The government increased protection efforts. The government’s Observatory on Trafficking in Human Beings (OTSH) provided updated checklists to law enforcement, NGOs, health care professionals, and social workers on identifying victims of forced prostitution, forced labor, and forced begging and criminality. The government also provided victim identification guidelines to labor inspectors. Civil society continued to report the health care sector lacked sufficient training on identification for victims of sexual exploitation. Upon encountering a potential victim, law enforcement personnel conducted an initial standardized risk assessment and referred individuals deemed vulnerable or at risk to one of five regional multidisciplinary NGO teams to receive specialized shelter and assistance. The multidisciplinary teams comprised psychologists and social workers. First responders and social service providers could refer potential victims to services, but only law enforcement officials could officially “confirm” an individual as a victim of trafficking. GRETA reported there was no timeline for authorities to confirm official victim status; the process depended on the duration of the related prosecution. Potential victims received the same access to services as confirmed victims.
In 2018, authorities identified 203 potential victims and 49 confirmed victims, compared with 171 potential and four confirmed victims in 2017. Thirty-two of the confirmed victims were male, 17 were female, and 10 were children. The majority of the confirmed victims were forced labor victims from Moldova. The government provided approximately €1.5 million ($1.72 million) to shelters and the multidisciplinary regional teams, an increase from €1 million ($1.15 million) in 2017. Victims and their minor children had the right to shelter, health care, psycho-social, legal, and translation and interpretation services, as well as education and employment training. Three government-funded NGO-operated shelters were exclusively for adult trafficking victims—two for female victims and their minor children, and one for adult male victims. GRETA reported the shelters could each accommodate a limited number of victims and noted a growing need for additional shelter places. Adult victims could leave the shelters at will unless authorities determined victims’ safety was at risk. In 2018, the government funded Portugal’s first shelter for child victims, which offered housing and comprehensive care services for up to six children. Child victims also received care under Portugal’s child protection system. The government, working through its five regional multidisciplinary teams, conducted 162 training and awareness sessions, which reached 4,606 beneficiaries, including health care professionals, law enforcement, lawyers, social services professionals, and students.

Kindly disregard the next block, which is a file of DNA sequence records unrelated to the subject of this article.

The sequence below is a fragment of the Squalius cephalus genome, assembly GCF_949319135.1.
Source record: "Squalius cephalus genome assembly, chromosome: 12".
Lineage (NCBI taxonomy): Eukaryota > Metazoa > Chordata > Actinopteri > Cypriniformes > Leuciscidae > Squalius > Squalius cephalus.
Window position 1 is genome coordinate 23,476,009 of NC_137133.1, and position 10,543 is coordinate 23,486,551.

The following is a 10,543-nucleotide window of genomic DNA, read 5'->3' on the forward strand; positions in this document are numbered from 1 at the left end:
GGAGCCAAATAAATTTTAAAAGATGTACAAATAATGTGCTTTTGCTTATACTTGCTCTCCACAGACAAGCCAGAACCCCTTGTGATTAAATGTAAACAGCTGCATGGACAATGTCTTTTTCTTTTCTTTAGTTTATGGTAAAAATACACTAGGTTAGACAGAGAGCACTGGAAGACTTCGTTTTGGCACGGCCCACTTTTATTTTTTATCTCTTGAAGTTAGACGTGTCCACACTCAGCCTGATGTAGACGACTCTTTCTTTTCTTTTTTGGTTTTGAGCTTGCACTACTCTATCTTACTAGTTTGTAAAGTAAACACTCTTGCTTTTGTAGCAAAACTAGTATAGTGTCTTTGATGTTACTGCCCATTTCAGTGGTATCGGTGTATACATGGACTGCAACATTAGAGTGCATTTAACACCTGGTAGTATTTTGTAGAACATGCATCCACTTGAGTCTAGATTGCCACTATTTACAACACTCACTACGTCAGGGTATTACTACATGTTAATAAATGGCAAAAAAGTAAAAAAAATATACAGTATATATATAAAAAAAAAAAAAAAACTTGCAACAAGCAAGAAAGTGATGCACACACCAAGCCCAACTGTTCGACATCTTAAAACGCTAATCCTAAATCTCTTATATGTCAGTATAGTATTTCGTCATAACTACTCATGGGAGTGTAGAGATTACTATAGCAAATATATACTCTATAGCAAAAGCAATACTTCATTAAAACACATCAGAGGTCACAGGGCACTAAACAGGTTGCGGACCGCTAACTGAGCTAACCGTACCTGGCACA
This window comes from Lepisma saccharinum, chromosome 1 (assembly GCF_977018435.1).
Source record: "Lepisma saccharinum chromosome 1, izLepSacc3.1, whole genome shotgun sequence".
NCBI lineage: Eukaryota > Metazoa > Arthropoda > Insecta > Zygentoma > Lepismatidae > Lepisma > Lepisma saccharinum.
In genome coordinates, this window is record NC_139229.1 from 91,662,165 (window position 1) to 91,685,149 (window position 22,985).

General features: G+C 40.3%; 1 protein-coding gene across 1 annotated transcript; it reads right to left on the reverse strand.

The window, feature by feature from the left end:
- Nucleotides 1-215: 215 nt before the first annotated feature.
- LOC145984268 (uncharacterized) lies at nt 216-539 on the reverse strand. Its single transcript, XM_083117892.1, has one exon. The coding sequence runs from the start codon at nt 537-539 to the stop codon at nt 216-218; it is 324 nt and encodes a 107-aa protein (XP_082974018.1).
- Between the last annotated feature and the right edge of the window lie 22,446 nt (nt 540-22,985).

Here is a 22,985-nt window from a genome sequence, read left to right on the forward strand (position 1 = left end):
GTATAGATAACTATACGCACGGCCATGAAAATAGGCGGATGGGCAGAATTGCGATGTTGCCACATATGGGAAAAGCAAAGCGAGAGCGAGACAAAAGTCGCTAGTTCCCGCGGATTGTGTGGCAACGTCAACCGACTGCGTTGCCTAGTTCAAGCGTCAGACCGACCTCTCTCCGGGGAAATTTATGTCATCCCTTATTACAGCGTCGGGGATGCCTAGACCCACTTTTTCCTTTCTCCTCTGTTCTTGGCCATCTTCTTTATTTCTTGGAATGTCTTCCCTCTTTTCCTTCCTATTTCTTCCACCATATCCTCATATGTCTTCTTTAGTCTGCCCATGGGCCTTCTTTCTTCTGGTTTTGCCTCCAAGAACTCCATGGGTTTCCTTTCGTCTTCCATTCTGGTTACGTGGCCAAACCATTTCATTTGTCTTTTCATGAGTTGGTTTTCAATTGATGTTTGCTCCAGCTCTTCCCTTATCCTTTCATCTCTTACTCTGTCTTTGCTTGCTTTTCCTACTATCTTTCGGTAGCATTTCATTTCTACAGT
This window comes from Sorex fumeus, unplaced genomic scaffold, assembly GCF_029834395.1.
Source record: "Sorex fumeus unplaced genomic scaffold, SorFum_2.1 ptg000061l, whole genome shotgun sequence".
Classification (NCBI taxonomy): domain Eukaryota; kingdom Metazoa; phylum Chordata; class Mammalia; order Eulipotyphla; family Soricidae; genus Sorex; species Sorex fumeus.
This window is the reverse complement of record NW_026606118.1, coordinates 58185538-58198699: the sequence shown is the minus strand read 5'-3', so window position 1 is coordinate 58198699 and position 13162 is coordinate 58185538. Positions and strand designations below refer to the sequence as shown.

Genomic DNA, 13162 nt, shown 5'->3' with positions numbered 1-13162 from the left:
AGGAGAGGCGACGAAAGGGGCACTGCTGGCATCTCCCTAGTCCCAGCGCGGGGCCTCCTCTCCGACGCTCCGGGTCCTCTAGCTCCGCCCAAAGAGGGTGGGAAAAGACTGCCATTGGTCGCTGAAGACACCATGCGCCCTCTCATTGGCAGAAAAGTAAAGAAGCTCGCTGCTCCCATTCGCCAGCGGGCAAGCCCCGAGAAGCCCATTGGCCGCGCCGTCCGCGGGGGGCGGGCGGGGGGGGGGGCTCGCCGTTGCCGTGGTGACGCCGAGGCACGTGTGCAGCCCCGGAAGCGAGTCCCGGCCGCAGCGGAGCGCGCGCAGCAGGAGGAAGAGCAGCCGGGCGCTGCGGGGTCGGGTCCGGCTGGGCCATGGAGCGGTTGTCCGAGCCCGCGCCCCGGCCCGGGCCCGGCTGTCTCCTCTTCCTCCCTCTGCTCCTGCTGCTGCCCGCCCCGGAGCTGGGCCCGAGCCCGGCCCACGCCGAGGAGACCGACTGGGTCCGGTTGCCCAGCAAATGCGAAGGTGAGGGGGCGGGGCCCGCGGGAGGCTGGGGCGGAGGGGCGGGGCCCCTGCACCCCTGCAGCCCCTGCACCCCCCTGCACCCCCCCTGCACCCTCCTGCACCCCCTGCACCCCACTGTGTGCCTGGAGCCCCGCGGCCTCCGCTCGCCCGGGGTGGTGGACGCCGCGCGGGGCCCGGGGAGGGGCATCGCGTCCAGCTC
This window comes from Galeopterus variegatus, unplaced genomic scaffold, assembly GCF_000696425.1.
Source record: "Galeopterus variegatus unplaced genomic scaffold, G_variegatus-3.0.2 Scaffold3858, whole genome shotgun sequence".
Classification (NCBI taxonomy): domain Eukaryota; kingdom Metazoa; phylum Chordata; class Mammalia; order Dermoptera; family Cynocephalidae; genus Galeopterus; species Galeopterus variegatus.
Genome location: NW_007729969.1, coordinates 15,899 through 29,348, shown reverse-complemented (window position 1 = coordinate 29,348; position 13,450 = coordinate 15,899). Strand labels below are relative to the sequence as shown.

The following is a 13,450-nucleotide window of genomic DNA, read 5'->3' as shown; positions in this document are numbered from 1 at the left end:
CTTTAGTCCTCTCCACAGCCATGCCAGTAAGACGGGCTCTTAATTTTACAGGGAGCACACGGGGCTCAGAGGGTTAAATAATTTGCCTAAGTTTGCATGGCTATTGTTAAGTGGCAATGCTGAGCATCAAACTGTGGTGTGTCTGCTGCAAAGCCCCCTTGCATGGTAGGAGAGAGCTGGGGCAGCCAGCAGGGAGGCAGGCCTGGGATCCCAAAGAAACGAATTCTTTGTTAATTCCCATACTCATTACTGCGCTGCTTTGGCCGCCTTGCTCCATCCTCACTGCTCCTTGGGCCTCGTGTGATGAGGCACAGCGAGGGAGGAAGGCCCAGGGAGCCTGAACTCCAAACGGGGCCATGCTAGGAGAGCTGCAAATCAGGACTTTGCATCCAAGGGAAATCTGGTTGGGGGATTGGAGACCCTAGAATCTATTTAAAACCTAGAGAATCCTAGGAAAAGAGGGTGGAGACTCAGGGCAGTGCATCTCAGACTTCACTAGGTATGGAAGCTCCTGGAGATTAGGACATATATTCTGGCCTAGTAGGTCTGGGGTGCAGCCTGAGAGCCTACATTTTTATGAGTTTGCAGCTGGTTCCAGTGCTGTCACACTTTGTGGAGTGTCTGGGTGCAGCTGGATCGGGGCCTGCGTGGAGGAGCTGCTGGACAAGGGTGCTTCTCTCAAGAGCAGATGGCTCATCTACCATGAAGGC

During the reporting period, courts permitted some victims to testify by deposition or videoconference. The government offered victims a reflection period of 30 to 60 days, during which they could recover before deciding whether to cooperate with law enforcement. The law also provided for a one-year residence permit for victims based on cooperation with law enforcement or a personal situation regarding their security, health, family situation, or vulnerability; authorities could renew this permit indefinitely. Civil society reported delays in the issuance of residency permits for victims. Portuguese law allowed victims to receive restitution from and file criminal proceedings against their traffickers; victims could seek compensation from the government if the convicted trafficker was unable to pay the awarded restitution. The government did not report whether any victims received restitution from traffickers or compensation from the government; GRETA reported few victims received compensation. NGOs reported many victims were unwilling to come forward and cooperate with authorities for fear of prosecution. GRETA reported the lack of a specific provision in Portuguese law protecting victims from prosecution for unlawful acts traffickers coerced them to commit could leave victims vulnerable to individual prosecutors’ decisions to bring charges.